Dr Ladan Haghighi, Department of Obstetrics and Gynecology, Shahid Akbar-abadi Maternity Hospital, Mowlavi St, Tehran 1168743514, Iran. Email: firstname.lastname@example.org
Aim: The aim of this study was to evaluate the reliability of vaginal fluid creatinine for the diagnosis of premature rupture of membranes (PROM).
Material and Methods: A total of 180 pregnant women were enrolled in the study. Group I (confirmed group) consisted of 60 women with a diagnosis of rupture of membranes confirmed by visualization of fluid passing from the cervical canal. Group II (suspected group) consisted of 60 women with a complaint of vaginal fluid leakage but without obvious amniotic fluid flowing from the cervix or vaginal pooling with negative nitrazine test. The control group (group III) consisted of 60 women without any complaint or complication. All patients were sampled for vaginal fluid creatinine by speculum examination. One-way ANOVA, χ2, and Kruskal-Wallis test, as well as receiver operating characteristic (ROC) curve analysis were used.
Results: The mean vaginal fluid creatinine in groups I, II, and III were 1.74 ± 0.8, 0.45 ± 0.2 and 0.25 ± 0.1 mg/dL, respectively. The creatinine level was significantly higher in the confirmed group (group I) than in the other two groups (P < 0.0010). The optimal cut-off value was 0.5 mg/dL with 96.7% sensitivity, 100% specificity, 100% positive predictive value, and 96.8% negative predictive value.
Conclusion: Vaginal fluid creatinine determination for the diagnosis of PROM is reliable, simple, rapid and inexpensive.
Premature rupture of membranes (PROM) occurs in 10% of all pregnancies and is a major cause of preterm birth and perinatal morbidity and mortality.1 Correct diagnosis of PROM is crucial for appropriate management and requires a judicious assessment of history, clinical findings and specialized tests. Failure to identify patients or false-positive diagnosis of membrane rupture may lead to inappropriate management and serious maternal/neonatal complications or unnecessary obstetric interventions. The diagnostic tests currently used in clinically asymptomatic or suspicious cases include measurement of vaginal pH, alpha fetoprotein (AFP), human chorionic gonadotropin (hCG), diamine oxidase, prolactin, insulin growth factor binding protein-1 (IGFBP-1), fetal fibronectin and fern test. However, none of these tests diagnose or exclude rupture of membranes (ROM) with certainty.2–6 Knowing that fetal urine is the most important source of amniotic fluid in the third trimester, in recent years some studies have suggested measurement of creatinine in vaginal fluid for the diagnosis of ROM.7–9 The present study evaluates the reliability of creatinine measurement for the diagnosis of ROM.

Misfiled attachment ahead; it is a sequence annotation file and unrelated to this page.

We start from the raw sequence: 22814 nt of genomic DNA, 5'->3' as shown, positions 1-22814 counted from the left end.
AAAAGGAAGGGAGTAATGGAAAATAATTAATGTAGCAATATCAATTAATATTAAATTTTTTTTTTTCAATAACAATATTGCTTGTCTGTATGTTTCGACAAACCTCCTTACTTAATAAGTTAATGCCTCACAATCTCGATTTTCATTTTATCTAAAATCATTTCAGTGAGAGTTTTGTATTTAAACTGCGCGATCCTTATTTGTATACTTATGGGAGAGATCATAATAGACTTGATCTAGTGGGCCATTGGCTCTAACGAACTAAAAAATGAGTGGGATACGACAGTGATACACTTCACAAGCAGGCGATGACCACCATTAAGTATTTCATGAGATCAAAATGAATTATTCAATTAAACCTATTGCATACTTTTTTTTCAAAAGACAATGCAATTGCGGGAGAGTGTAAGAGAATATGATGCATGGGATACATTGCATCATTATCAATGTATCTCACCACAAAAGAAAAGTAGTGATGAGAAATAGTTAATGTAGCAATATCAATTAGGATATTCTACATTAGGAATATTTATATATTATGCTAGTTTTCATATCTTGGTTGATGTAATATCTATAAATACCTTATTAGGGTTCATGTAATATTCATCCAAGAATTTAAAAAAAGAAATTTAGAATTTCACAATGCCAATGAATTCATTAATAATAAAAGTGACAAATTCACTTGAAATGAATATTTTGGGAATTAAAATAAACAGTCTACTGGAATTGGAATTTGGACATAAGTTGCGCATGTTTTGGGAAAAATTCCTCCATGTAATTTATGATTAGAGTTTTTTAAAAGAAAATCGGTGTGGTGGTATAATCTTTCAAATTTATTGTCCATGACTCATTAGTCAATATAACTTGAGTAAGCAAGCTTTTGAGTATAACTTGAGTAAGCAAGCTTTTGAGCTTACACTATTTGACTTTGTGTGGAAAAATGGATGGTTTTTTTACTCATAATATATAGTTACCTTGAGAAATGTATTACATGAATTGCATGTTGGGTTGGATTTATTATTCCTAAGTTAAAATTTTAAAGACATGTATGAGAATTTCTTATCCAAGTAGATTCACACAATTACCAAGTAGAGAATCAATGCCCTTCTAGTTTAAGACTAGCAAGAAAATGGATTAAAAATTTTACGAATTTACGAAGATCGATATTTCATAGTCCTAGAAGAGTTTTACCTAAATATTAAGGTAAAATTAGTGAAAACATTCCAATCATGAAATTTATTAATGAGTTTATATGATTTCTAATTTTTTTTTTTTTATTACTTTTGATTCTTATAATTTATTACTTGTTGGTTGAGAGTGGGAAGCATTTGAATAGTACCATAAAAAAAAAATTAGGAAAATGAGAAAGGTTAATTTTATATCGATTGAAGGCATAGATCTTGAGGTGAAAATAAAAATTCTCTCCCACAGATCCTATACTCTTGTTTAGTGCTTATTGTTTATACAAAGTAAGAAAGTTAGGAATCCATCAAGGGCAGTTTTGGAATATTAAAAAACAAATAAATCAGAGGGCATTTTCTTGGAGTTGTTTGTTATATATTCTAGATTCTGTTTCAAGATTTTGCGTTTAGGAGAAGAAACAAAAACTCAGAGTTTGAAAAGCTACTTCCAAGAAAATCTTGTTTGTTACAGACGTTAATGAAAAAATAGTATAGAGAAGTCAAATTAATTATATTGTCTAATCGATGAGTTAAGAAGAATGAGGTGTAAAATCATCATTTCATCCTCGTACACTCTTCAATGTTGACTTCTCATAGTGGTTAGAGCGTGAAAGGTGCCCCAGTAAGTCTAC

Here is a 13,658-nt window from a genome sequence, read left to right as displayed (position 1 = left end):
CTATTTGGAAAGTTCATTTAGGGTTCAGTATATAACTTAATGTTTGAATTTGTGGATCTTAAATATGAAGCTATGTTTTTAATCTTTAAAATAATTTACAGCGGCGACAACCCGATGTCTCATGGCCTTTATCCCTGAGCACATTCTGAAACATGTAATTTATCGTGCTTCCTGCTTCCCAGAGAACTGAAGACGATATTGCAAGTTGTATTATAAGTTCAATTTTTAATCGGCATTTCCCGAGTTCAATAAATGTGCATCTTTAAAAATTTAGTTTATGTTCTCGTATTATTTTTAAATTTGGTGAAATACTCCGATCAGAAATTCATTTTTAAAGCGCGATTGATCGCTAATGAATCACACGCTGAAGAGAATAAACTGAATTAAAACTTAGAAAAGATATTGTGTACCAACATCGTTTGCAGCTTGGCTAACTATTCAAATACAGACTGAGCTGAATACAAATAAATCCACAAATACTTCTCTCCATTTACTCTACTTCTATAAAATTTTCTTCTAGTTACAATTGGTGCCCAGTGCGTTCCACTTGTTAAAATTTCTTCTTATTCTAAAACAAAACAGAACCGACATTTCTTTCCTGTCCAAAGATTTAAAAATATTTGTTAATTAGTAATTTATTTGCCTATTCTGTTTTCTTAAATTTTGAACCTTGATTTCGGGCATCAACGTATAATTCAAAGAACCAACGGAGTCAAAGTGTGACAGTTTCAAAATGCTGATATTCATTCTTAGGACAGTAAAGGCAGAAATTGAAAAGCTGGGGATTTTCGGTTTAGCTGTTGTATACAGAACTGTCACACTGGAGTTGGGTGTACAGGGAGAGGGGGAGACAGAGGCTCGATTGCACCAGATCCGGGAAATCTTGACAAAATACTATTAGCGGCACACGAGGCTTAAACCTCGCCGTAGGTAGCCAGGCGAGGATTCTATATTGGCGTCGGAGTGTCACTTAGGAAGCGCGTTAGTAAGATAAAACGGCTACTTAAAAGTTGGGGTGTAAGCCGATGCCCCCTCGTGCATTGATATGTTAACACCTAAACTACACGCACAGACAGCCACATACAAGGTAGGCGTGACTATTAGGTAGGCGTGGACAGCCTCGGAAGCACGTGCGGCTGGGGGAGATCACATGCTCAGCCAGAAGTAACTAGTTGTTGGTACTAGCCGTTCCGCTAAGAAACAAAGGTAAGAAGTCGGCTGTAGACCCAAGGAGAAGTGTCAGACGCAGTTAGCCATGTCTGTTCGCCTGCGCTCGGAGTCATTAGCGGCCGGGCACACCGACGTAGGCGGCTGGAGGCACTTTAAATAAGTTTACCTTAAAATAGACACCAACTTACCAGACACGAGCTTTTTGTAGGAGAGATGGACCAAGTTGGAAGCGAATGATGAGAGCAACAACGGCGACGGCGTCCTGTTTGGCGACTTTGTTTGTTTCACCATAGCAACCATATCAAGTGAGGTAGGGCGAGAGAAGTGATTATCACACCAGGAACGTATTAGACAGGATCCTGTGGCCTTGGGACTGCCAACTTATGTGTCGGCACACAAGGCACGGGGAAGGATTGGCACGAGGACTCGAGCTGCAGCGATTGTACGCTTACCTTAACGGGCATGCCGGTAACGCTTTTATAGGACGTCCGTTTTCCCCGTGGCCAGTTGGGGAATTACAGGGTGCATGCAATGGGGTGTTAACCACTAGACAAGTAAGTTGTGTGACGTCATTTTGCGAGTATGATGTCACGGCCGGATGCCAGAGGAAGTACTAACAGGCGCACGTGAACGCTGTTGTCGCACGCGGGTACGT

Material and Methods
One hundred and ninety-three pregnant women with a singleton pregnancy and gestational age (GA) of 28–40 weeks who were admitted to Shahid Akbar-abadi teaching hospital were recruited into this observational study. The study was approved by the ethics committee of Tehran University of Medical Sciences. The study group consisted of 133 pregnant women with a complaint of vaginal fluid leakage (case group) and 60 normal pregnant women admitted to the prenatal clinic for regular prenatal control visits with no complaints or complications and who were selected randomly (control group).
Thirteen women in the first group were excluded from the study due to the presence of vaginal spotting/ bleeding, uterine contractions or medical/prenatal complications. GA was determined according to the sonography of the first half of pregnancy. All women in the first group underwent a sterile speculum examination to confirm amniotic fluid (AF) flowing from the cervix. Positive results were considered as ‘confirmed PROM group’ (group I), while patients with a complaint of vaginal fluid leakage and no obvious AF flowing or AF pooling with negative nitrazine test were considered as ‘suspected PROM group’ (group II). There were 60 participants in each group. All women underwent sonographic examination for determination of AF and GA.